‘Puerto Ricans will never give up struggle for independence’

By Seth Galinsky
July 9, 2018
March 20 protest demands electricity in Humacao, Puerto Rico.
March 20 protest demands electricity in Humacao, Puerto Rico.

UNITED NATIONS — This year’s annual U.N. Special Committee on Decolonization hearing on the status of Puerto Rico was marked by discussion of the deep social crisis there in the wake of both hurricanes Irma and Maria and the anti-working-class measures being carried out by the U.S. capitalist rulers and Puerto Rico’s colonial government.

Manuel Rivera from the Virginia-based Puerto Ricans United in Action captured the spirit of many of the speakers when he said that “the most devastating of the hurricanes” was not any of the natural storms, but the U.S. government-imposed Financial Oversight and Management Board.

The junta, as it is called in Puerto Rico, has ordered the colonial regime to deepen and speed up measures that make working people bear the brunt of the capitalist economic crisis and pay for the Puerto Rican government’s $74 billion debt to wealthy bondholders.

Among the anti-worker measures imposed by the junta and the colonial regime, many of the speakers pointed to the reduction of pensions for government employees, high unemployment, price increases for water and electricity, higher tuition at the University of Puerto Rico and the closing of hundreds of public schools. At the same time, thousands on the island still have no electricity almost 10 months after Hurricane Maria.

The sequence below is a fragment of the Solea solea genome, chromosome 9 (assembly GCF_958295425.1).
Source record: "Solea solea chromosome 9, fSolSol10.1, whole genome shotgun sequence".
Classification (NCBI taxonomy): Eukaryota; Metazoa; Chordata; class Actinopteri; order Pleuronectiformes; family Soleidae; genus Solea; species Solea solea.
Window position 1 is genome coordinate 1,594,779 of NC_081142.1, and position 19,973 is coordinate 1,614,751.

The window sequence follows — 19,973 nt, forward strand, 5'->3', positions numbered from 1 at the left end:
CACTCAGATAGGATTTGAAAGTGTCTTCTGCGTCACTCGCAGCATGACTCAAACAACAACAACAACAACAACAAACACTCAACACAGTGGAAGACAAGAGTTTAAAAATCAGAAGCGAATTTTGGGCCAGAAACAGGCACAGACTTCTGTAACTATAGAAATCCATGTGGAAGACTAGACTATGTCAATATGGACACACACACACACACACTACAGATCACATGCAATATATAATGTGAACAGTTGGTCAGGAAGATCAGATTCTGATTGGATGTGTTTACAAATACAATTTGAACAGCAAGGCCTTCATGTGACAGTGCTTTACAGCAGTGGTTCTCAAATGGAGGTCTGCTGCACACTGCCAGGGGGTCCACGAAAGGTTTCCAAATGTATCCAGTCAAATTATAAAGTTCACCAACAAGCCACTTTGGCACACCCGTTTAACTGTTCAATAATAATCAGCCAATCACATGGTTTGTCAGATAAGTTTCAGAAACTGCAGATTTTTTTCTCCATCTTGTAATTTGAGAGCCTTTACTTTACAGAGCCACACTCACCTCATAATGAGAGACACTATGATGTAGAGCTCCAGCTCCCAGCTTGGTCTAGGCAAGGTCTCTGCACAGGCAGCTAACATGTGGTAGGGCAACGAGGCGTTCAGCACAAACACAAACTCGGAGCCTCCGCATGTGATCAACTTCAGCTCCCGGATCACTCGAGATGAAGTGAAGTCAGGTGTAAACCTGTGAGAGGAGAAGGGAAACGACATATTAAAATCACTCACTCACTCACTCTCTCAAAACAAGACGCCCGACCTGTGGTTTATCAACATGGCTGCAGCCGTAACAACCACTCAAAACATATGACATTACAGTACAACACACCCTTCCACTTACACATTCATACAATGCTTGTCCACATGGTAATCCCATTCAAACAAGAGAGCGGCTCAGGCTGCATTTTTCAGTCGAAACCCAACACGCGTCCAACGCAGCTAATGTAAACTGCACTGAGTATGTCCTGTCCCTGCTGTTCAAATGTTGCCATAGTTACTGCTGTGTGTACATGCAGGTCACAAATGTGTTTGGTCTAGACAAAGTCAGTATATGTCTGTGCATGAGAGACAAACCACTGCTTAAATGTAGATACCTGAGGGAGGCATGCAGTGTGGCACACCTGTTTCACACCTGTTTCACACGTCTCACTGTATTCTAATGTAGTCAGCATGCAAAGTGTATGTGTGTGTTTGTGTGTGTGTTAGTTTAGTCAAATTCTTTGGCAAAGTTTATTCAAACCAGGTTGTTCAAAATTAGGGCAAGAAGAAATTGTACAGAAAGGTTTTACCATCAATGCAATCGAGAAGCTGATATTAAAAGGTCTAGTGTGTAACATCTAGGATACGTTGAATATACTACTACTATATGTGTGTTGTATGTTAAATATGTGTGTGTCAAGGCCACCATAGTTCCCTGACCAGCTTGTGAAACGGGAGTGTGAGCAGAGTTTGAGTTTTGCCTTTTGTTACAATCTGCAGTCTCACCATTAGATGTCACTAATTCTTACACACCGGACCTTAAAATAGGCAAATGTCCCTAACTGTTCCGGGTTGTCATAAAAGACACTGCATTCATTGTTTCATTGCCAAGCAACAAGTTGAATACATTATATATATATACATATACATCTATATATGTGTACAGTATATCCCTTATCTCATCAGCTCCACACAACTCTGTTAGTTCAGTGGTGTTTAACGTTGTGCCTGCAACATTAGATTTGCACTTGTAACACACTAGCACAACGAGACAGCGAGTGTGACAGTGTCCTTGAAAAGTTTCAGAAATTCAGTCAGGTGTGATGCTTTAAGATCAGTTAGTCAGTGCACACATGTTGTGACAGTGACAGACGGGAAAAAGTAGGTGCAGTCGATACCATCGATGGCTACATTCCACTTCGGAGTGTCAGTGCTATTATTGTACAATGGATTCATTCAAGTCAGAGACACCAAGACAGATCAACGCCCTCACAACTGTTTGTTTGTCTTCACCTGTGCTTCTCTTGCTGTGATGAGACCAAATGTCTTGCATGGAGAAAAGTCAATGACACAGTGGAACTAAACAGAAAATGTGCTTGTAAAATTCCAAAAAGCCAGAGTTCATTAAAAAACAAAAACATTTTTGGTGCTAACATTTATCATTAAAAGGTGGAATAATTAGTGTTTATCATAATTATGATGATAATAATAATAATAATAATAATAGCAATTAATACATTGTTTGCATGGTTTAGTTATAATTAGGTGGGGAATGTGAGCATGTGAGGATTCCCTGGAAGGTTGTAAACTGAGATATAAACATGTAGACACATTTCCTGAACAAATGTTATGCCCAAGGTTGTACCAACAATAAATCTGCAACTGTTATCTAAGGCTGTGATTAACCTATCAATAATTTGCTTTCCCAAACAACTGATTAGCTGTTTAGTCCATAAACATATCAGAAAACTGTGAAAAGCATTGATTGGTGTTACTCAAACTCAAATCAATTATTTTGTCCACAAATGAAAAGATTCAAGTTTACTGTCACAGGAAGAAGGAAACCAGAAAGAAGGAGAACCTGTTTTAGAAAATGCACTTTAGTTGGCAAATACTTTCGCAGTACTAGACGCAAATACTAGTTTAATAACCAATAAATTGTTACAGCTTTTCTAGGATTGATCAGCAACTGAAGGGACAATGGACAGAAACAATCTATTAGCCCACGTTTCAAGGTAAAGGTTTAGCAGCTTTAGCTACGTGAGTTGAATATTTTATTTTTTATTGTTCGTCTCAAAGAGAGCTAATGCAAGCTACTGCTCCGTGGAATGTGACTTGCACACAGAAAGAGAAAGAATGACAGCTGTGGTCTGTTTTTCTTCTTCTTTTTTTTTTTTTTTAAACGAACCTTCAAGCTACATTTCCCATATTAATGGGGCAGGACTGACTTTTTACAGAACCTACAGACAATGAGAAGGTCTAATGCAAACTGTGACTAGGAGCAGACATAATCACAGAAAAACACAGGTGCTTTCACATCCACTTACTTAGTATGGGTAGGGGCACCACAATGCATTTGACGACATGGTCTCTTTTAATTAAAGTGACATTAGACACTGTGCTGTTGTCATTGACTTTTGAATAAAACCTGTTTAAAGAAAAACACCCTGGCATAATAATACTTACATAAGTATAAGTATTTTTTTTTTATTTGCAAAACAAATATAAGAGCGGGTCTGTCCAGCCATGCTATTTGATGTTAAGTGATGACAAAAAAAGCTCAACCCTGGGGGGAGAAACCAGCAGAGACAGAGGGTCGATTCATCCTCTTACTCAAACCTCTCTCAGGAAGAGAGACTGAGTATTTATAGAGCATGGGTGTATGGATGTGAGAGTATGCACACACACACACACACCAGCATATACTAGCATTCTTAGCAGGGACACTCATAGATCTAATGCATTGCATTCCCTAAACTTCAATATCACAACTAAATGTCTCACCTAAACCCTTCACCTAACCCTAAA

Oscar López, who spent 36 years in jail for his activities in support of independence for Puerto Rico, was the first speaker. “Puerto Ricans will never give up struggling for an independent and sovereign Puerto Rico,” he said. Like a number of other speakers, he called for an independent audit of the debt.

“More than 15,000 families are still without electricity,” Ángel Figueroa Jaramillo, president of the UTIER electrical workers union, told the hearing. Figueroa noted that the colonial regime, under pressure from the junta, is planning to sell the public electric utility. “The sale of a utility like the Electric Energy Agency, the social patrimony of the Puerto Rican people, to the private sector would only worsen the situation that our population is facing,” he said.

The junta, which was appointed by President Barack Obama in 2016, “operates in plain view, without any shame, like a dictatorship,” said María de Lourdes Santiago, vice president of the Puerto Rican Independence Party. “To add salt to the wound, the measures imposed by the junta have not meant any material progress or fiscal stability for our country.” The measures aim to “resolve the problems of colonialism, with more colonialism,” she said.

Nina Dimarie Valedón Santiago, a former city council member in Caguas and now the executive director of the Patriotic Alliance, noted that “in municipalities like Yabucoa, 60 percent of the population does not have electricity.” Most of the speakers at the hearing are partisans of independence of Puerto Rico, but Valedón is a member of the Popular Democratic Party (PPD), which backs some form of “Commonwealth” status with Washington.